By SHEILA OJENDYK
MYRTLE BEACH — Dr. William Greene describes the call from God as “not a hammer over your head or a strong demand but more of a whisper.” Four years ago, he first heard the whisper that would lead him to some of the most meaningful experiences of his life: serving the poorest of the poor.
The Myrtle Beach urologist is preparing for his third trip to Haiti on Oct. 26. Greene made his first trip in the late summer of 2000 with two other surgeons and an operating room technician. He will be returning to Hôpital Lumière, located in the village of Bonne Fin, with a team of 11 people. Most are health care professionals. Dr. Jeanne Fourrier, a periodontist, and her daughter, Elise Eggart, will set up a dental fluoride program in a local clinic. Dr. Jim Madory, a pathology resident, will work in the laboratory.
Greene had a second trip organized to Hôpital Lumière in December of 2001 — this time with a team of six volunteers. He found out at the last minute, however, that another urologist was already there and would be staying for nine months. He changed his plans quickly when he learned that Hôpital Albert Schweitzer in the village of Deschapelles had not had a urologist for nearly a year. On short notice, he went by himself in November of 2001.
Hôpital Lumière is outdated by American standards. Greene and his colleagues operated on patients while the electricity cut on and off, shared sleeping quarters with lizards and roaches, and learned to eat goat meat. Days were long and exhausting, and he looked forward every evening to an improvised shower using a plastic water bag filled from a dripping faucet.
Greene describes Haiti as a third-world country an hour and a half from Miami. The average income is $1 per day, 75 percent of the population is illiterate, 10 percent of all babies die in their first year of life, and the incidence of HIV is the highest in the western hemisphere. Tuberculosis, tetanus, and malaria are commonplace ailments.
Because people in Haiti die of diseases that are treatable in developed countries, Greene had to learn how to accompany people spiritually on the journey from life to death.
Greene has met many people who have inspired him on his own spiritual journey. Dr. Doug Soderdahl was the first. Soderdahl published an article about retiring from his urology practice at age 56 to do full-time medical mission work. Dr. Jean Luis, a Haitian general surgeon, gives of himself tirelessly at Hôpital Lumière. Madam Bin operates a Christian guest house in Port-au-Prince and works to bring educational opportunities to young Haitians. Rolph Richeme, a medical student, runs a clinic from an orphanage that never turns anyone away for lack of money.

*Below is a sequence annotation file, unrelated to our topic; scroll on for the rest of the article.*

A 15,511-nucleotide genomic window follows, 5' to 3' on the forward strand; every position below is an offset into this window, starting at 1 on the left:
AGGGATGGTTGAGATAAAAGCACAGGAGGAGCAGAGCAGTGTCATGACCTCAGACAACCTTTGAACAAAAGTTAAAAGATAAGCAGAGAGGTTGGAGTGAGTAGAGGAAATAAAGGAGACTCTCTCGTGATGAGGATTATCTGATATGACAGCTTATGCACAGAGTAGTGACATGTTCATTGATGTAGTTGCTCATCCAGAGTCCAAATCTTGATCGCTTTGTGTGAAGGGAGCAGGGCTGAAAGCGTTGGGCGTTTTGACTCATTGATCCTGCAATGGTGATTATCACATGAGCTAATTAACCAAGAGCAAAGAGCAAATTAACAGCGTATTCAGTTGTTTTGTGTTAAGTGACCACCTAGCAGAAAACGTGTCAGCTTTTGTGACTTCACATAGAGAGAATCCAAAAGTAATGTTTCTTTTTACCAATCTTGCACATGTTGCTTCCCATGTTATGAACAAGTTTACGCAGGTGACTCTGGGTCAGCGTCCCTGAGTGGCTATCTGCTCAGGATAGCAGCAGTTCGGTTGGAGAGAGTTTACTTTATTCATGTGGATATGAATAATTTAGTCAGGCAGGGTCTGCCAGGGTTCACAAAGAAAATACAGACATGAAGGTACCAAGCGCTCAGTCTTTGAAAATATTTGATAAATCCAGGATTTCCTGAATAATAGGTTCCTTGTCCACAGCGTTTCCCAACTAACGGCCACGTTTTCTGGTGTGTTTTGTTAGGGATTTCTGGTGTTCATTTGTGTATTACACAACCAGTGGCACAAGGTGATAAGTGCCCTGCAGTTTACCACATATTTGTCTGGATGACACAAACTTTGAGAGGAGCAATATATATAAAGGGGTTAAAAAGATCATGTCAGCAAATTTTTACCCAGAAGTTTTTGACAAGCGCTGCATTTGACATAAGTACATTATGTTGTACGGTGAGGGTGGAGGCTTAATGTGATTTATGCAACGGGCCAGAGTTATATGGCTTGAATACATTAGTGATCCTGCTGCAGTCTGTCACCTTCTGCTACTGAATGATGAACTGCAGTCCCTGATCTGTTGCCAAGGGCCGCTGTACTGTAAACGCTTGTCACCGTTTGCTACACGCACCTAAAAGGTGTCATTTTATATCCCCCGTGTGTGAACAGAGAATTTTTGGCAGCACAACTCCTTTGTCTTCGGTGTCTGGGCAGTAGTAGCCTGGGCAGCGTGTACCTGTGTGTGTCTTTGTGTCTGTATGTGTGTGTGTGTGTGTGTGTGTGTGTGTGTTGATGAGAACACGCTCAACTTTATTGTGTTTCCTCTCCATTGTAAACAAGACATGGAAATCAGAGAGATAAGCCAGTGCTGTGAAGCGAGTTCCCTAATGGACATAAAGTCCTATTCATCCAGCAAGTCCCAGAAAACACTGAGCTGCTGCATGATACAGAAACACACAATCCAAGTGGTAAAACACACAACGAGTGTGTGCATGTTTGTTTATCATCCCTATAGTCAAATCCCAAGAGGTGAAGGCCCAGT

Greene is actively raising money for medical supplies. He praises Americans for their generosity and says he has never been turned down when he’s asked for a donation. Businesses have loaned him very expensive surgical equipment and donated supplies and drugs.
He spoke at all Masses at St. Andrew Sept. 14 and 15 and shared his dream to purchase a basic x-ray machine costing $12,000. Hôpital Lumière does not have x-ray equipment, and orthopedic surgeons are forced to diagnose and treat fractures by sight and touch.
Greene and his team pay all of their own expenses over and above the expense of providing coverage for their practices in their absence. He has tapped into a network of medical mission organizations that provide packs of medications and supplies donated by pharmaceutical companies. Every donation of $350 pays for up to $5,000 in medications specific to the type of mission and its locale.
The team will carry antibiotics, anti-malaria drugs, and HIV drugs with them to Haiti. Because the incidence of AIDS is so high, they need to have prophylactic drugs with them in case they cut themselves with a scalpel or get stuck with a needle.
Word of Greene’s work has spread — he speaks of it as planting seeds — and other health care professionals have contacted him about medical mission work. He would like to return to Haiti in another year — this time with a team of 24.
How to help
The group is accepting donations to aid their mission. Donations may be sent in care of St. Andrew Church, 503 37th Avenue North, Myrtle Beach, SC 29577.